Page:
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First line of Beijing's subway is completed.

Image

 

1969, October 1

 

Originally planned in the early 1960s, the first line of the Beijing subway was designed as a military infrastructure to move personnel and troops quickly from the government compound in the city center to bunkers in the Western Hills. Chairman Mao, who was paranoid about an attack of the Soviet Union, had approved the project on February 4, 1965. The Beijing subway was the first of its kind in China. The project was plagued with multiple disasters and technical problems. Operations began on January 15, 1971, however for the next ten years the subway ran on a trial basis and was shut down several times. Regular operations began on September 15, 1981 when the first line was finally opened to the public. With a length of 27.6 km, it had 19 stations - linking the Beijing Railway Station to the Western Hills. For 20 years, between 1981 and 2000 the development of Beijing's subway stagnated. At the beginning of the 21st century, Beijing only had two subway lines - far less than most other cities of this size.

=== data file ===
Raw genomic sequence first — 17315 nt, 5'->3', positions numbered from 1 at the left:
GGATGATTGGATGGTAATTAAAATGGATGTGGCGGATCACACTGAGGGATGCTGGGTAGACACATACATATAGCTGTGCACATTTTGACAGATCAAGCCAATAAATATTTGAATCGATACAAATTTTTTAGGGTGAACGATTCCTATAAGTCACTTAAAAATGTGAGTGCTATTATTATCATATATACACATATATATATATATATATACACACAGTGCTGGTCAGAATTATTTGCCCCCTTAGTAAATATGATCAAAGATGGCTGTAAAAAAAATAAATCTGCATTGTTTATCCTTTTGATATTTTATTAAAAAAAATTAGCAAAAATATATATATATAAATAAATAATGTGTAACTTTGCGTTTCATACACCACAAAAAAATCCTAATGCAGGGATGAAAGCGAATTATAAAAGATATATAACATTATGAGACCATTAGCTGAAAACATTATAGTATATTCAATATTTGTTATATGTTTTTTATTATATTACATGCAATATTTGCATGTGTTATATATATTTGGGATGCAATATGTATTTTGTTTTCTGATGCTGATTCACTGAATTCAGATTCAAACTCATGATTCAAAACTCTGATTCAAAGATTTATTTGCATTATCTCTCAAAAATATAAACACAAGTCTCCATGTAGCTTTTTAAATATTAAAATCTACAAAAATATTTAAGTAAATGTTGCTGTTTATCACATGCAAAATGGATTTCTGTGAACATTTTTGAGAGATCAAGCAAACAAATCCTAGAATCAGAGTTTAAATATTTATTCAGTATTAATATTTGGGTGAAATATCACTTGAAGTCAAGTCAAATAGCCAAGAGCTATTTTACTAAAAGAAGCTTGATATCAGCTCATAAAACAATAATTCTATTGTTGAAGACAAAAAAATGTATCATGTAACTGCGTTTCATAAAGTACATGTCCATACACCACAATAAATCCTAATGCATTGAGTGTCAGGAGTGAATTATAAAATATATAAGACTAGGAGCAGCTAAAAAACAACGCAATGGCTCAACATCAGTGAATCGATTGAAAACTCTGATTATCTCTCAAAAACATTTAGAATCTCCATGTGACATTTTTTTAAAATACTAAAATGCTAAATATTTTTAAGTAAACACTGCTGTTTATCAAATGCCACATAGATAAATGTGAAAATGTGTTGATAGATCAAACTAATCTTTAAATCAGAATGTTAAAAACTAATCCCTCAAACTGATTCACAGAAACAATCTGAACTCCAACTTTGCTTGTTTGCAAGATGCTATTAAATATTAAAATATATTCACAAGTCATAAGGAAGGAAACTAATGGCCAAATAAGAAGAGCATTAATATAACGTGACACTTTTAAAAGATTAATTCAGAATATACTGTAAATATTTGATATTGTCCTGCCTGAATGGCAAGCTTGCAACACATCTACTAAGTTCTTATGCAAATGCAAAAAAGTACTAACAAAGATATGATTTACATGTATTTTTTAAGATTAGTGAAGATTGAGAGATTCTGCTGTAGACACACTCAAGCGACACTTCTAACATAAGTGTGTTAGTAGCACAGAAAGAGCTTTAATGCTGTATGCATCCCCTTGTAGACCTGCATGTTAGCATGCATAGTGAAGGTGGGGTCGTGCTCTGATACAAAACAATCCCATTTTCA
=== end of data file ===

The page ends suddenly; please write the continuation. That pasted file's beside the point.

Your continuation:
Comment: The failure of the Chinese government to recognize the advantages of mass-transport in the densely populated urban areas of Eastern China is one the biggest errors in infrastructure development in recent decades. No other part of the world was more suitable for an efficient subway transportation infrastructure than China, but the government followed the "American" ideal of an individual, car-based transportation infrastructure. Beijing was building one highway-ring after the other, instead of massively expanding the subways and linking it to a regional railway system. The result is traffic chaos, environmentall pollution, and increasing oil dependency.

 

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china-profile.com - 18 April 2012